Although a review of the subdivision plan reveals that it contains considerable information concerning the design and layout of the ways the developers propose to construct, the plan apparently does not contain all the information concerning those ways required by Section 3C, pars. 2(f) and (n), or set it forth in the manner required by the latter provision. The parties have not, however, troubled to inform us exactly how the plan fails to comply with those provisions. Since much of the required information is obviously technical and the relevant aspects of the plan complicated, we do not feel it appropriate for us to attempt to determine on our own how the plan fails to comply. In these circumstances, we express no opinion as to whether the waiver of Section 3C, pars. 2(f) and (n) was proper.
The plaintiffs contend that the board's waiver of Section 3C, pars. 2(i), [Note 17] (o), [Note 18] and (p), [Note 19] was improper; they argue that the failure of the topographical map submitted by Hanian before the public hearing and the failure of the plan itself to show all the information required by the waived provisions made impossible a reasoned consideration of the subdivision plan at the public hearing. This issue is unlikely, however, to arise in the same form upon further consideration of the plan. Following the public hearing Hanian submitted a more detailed map of the existing topography showing much of the information required by the waived provisions which was not shown on the earlier map. However, as the plaintiffs observe, among the requirements
with which neither map complies is the additional requirement of Section 3C, par. 2(p), that the developer submit a map of the proposed topography of the subdivision.
In view of the fact that it is provided that this map be "not a part" of the definitive plan, and for the reasons discussed in Loring Hills Developers Trust v. Planning Bd. of Salem; 374 Mass. at 350-351, we think that the requirement of a map of the proposed topography is informational only and is not meant to bind the developer to grade the subdivision in the manner shown on that map. Given this fact, we believe that the board could properly find that a waiver of that requirement is "in the public interest and not inconsistent with the intent and purpose of the subdivision control law." See G. L. c. 41, Section 81R.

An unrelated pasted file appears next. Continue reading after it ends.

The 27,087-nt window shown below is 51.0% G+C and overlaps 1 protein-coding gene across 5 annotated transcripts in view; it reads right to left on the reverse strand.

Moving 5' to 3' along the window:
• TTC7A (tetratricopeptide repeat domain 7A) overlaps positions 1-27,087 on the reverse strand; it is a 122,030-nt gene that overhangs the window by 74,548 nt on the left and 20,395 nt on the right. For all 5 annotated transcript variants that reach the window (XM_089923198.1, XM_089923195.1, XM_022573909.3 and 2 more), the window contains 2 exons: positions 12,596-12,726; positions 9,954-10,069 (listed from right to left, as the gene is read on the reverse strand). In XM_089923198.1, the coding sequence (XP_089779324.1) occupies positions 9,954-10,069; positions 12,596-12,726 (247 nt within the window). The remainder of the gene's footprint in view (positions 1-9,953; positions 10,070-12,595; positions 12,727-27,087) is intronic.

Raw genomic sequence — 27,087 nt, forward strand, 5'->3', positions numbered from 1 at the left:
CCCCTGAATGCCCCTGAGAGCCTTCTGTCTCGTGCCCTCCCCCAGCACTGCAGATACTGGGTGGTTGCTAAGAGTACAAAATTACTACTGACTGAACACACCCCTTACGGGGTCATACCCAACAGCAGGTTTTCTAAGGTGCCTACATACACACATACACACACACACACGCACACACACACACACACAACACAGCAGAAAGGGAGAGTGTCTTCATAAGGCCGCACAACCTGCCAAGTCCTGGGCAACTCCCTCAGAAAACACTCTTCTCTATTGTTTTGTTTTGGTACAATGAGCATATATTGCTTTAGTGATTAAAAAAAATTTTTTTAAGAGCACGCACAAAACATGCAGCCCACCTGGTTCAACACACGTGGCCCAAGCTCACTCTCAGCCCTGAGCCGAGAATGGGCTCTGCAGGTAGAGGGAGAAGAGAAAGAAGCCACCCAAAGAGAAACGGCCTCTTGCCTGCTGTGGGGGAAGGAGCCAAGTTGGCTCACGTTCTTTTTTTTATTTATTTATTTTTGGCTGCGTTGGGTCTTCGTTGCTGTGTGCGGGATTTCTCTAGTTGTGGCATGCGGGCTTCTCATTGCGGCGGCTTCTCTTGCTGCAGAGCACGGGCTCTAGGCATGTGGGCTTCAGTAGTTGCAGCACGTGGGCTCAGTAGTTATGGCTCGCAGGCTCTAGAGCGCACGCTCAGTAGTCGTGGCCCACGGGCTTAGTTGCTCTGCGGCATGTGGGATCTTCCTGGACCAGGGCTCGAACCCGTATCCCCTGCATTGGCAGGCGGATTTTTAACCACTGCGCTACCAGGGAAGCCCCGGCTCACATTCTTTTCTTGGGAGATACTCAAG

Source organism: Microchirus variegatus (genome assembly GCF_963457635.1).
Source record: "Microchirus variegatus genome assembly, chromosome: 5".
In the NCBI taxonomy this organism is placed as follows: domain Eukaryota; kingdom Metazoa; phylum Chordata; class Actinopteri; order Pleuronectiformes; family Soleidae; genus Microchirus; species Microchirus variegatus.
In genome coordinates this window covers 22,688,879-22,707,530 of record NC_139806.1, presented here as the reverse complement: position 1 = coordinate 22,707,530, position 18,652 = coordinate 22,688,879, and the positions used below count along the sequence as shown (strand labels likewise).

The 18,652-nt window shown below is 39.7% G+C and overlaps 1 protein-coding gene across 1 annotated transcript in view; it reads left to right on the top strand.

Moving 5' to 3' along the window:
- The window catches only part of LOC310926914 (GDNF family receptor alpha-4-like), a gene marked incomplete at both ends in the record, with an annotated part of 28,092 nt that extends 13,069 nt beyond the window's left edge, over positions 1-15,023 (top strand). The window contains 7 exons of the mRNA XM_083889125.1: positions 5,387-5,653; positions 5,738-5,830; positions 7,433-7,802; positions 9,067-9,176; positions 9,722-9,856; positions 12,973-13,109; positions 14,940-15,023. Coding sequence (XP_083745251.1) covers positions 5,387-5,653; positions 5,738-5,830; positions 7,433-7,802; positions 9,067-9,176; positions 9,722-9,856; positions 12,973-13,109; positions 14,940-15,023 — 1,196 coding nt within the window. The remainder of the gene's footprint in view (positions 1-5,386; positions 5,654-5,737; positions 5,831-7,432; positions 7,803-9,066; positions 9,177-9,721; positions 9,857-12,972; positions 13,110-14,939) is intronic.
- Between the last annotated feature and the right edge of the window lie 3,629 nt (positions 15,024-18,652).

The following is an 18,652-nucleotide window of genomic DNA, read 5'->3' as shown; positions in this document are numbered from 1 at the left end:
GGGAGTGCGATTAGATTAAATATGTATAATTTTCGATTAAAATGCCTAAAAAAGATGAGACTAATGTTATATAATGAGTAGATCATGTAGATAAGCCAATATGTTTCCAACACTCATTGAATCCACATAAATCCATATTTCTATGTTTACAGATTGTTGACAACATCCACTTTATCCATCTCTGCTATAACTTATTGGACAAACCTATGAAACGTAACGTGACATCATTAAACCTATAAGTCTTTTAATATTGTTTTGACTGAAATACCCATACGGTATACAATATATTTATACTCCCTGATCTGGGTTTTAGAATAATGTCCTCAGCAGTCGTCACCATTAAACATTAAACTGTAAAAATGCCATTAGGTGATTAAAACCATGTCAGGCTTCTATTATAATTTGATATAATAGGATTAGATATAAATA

The plaintiffs also assert that the map of the existing topography submitted after the public hearing is inadequate because it fails to show all the information required by Section 3C, pars. 2(i), (o), and (p). However, the record contains only vague references to those natural features which that map fails to show. In these circumstances we are unable to express an opinion as to whether the board can properly waive pursuant to Section 81R whatever requirements of pars. 2(i), (o), and (p), with which that map does not comply.
As to the remaining provisions of the rules and regulations that Hanian did not comply with in submitting the plan, it is sufficient to state that the plaintiffs have not sustained their burden of proving Selectmen of Ayer v. Planning Bd. of Ayer, 3 Mass. App. Ct. 545 , 548 ) that the board could not properly waive those provisions in the circumstances disclosed on this record.
2. Brookside Drive.
As shown on the subdivision plan approved by the board, Brookside Drive meets the design criteria for minor streets [Note 20] but not for secondary streets [Note 21] set forth in
Section 4B, par. 3(a). For example, it meets the requirement applicable to minor streets that the roadway be twenty-six feet wide but not the requirement applicable to secondary streets that the roadway be thirty-two feet wide. We have no doubt that Brookside Drive is a secondary street rather than a minor street as those terms are defined in Section 4B, par. 1. Brookside Drive "intercept[s] several minor streets," including Lea Circle, Baker Hill Drive and Hill Top Road; it will carry traffic from those roads, on which approximately seventy lots abut, to such major streets as Fottler Road and North Street and the community facilities to which they give access, since it constitutes the shortest and most convenient route to those major streets. In these circumstances it cannot be said that Brookside Drive will be used primarily to provide access to the approximately sixty lots abutting on it.
Brookside Drive as shown on the plan thus violates the design criteria contained in Section 4B, par. 3(a), and, as a result, the plan, apart from the other problems already discussed in this opinion, cannot be approved in its present form unless the board could, pursuant to G. L. c. 41, Section 81R, waive the requirements of Section 4B, par. 3(a). We think it best, however, that on the present record we not decide the question whether the board could properly make such a waiver. The board approved the plan on the basis that Brookside Drive was a minor street, and at trial neither the parties nor the trial judge appear to have considered the issue whether, if Brookside Drive were in fact a secondary